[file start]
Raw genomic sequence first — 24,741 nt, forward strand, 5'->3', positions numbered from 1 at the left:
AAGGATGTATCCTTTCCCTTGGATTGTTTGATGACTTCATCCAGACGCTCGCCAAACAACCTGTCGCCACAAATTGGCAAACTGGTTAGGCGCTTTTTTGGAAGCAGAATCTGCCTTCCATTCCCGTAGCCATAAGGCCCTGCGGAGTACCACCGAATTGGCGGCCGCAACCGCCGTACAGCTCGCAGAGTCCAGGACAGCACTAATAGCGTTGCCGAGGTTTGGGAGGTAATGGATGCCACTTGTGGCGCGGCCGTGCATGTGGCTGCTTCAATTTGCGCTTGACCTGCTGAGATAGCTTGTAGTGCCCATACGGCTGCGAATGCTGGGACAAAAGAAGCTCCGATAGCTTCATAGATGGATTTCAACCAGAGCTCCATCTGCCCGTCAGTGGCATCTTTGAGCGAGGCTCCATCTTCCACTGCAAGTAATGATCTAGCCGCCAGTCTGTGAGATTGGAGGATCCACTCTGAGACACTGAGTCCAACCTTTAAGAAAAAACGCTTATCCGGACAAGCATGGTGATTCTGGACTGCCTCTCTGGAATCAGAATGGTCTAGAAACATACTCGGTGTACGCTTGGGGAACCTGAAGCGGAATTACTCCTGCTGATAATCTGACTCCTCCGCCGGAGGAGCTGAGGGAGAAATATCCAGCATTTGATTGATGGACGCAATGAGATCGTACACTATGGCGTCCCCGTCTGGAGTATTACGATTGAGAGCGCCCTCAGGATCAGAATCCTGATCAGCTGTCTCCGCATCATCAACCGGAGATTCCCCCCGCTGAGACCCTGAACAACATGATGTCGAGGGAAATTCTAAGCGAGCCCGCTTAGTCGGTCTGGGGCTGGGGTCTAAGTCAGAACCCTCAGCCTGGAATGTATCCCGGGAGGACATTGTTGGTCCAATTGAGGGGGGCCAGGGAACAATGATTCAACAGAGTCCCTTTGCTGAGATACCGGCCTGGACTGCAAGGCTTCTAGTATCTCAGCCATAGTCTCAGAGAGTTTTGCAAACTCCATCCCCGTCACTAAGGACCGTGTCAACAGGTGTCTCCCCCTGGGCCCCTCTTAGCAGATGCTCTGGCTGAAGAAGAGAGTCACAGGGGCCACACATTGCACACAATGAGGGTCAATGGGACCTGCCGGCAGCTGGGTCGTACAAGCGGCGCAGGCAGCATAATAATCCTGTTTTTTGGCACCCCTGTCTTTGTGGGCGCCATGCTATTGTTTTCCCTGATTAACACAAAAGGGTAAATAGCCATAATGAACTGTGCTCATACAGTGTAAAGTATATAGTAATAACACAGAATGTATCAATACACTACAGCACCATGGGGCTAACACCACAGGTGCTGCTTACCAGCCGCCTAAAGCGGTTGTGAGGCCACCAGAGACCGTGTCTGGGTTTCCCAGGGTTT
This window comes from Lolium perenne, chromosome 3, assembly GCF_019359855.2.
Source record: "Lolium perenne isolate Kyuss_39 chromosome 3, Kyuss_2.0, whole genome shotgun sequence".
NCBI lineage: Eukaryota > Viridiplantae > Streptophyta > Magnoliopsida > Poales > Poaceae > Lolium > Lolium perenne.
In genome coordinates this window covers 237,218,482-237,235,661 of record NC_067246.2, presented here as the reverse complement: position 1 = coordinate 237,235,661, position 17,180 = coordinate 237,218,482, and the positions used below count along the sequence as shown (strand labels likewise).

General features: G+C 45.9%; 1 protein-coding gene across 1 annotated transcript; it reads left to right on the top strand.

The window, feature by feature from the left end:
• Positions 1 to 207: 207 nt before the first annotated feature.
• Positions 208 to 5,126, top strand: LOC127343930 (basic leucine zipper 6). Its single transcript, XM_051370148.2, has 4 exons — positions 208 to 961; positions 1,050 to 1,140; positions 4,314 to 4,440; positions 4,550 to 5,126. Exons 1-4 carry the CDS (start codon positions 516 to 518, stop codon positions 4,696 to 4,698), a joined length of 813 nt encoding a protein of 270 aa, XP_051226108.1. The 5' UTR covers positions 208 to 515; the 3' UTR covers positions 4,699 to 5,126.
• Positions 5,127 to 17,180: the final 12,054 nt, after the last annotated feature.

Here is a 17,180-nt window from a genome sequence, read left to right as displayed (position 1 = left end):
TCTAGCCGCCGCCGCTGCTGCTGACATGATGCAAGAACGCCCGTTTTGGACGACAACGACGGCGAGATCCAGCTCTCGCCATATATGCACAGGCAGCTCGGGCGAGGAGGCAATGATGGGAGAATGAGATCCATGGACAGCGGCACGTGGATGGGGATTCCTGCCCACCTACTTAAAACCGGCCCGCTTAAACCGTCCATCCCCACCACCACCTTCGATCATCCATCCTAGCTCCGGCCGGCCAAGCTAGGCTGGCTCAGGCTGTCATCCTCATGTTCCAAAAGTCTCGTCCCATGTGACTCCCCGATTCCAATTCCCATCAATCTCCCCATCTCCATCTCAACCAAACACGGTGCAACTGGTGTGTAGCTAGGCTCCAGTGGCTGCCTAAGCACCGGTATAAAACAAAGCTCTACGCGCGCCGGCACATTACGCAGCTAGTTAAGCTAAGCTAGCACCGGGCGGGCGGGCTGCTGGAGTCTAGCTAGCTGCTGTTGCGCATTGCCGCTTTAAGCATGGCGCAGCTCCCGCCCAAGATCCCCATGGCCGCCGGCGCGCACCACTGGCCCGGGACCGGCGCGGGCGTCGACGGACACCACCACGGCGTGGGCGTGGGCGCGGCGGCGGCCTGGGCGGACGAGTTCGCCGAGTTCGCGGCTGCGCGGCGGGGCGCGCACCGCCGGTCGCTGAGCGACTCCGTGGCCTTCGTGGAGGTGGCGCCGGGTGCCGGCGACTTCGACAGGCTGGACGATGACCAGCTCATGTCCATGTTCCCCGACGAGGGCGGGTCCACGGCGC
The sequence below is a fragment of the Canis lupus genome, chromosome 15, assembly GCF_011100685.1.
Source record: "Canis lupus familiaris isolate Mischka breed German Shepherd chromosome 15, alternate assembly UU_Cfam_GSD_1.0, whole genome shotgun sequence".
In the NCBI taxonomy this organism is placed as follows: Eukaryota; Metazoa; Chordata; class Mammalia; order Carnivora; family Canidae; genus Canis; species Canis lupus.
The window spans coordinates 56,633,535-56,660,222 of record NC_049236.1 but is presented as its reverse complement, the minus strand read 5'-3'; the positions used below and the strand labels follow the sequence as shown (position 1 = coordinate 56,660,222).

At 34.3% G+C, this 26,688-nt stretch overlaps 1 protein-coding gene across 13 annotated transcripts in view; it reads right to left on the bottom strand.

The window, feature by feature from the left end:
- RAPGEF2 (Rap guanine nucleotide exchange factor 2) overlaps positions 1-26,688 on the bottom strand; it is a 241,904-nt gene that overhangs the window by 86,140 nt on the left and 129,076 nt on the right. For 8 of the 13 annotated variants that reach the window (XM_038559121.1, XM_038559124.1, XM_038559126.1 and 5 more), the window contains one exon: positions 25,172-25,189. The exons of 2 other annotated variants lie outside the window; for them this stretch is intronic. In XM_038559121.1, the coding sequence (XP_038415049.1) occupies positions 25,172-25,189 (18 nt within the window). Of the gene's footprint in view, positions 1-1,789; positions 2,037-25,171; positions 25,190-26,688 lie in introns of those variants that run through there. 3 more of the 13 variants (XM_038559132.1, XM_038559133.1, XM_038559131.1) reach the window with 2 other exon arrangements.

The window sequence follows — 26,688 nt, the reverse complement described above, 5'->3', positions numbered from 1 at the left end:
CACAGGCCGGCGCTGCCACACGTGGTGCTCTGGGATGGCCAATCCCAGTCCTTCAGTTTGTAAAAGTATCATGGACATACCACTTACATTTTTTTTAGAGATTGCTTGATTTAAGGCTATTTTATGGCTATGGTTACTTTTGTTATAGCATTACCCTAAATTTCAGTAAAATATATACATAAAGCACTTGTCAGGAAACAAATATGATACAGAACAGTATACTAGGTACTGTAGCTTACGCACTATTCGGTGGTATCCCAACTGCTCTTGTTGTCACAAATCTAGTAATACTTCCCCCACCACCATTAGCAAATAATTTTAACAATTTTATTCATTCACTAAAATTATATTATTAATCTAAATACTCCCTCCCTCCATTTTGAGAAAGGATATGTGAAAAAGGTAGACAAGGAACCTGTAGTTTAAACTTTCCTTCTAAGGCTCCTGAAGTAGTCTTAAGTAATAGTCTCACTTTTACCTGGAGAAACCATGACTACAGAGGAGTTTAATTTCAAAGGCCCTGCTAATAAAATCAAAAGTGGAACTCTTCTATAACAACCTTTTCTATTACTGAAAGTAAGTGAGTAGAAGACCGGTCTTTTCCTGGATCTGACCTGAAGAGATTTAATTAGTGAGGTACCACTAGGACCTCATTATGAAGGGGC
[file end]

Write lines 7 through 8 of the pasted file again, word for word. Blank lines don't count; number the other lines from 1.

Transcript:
General features: G+C 45.9%; 1 protein-coding gene across 1 annotated transcript; it reads left to right on the top strand.

The window, feature by feature from the left end: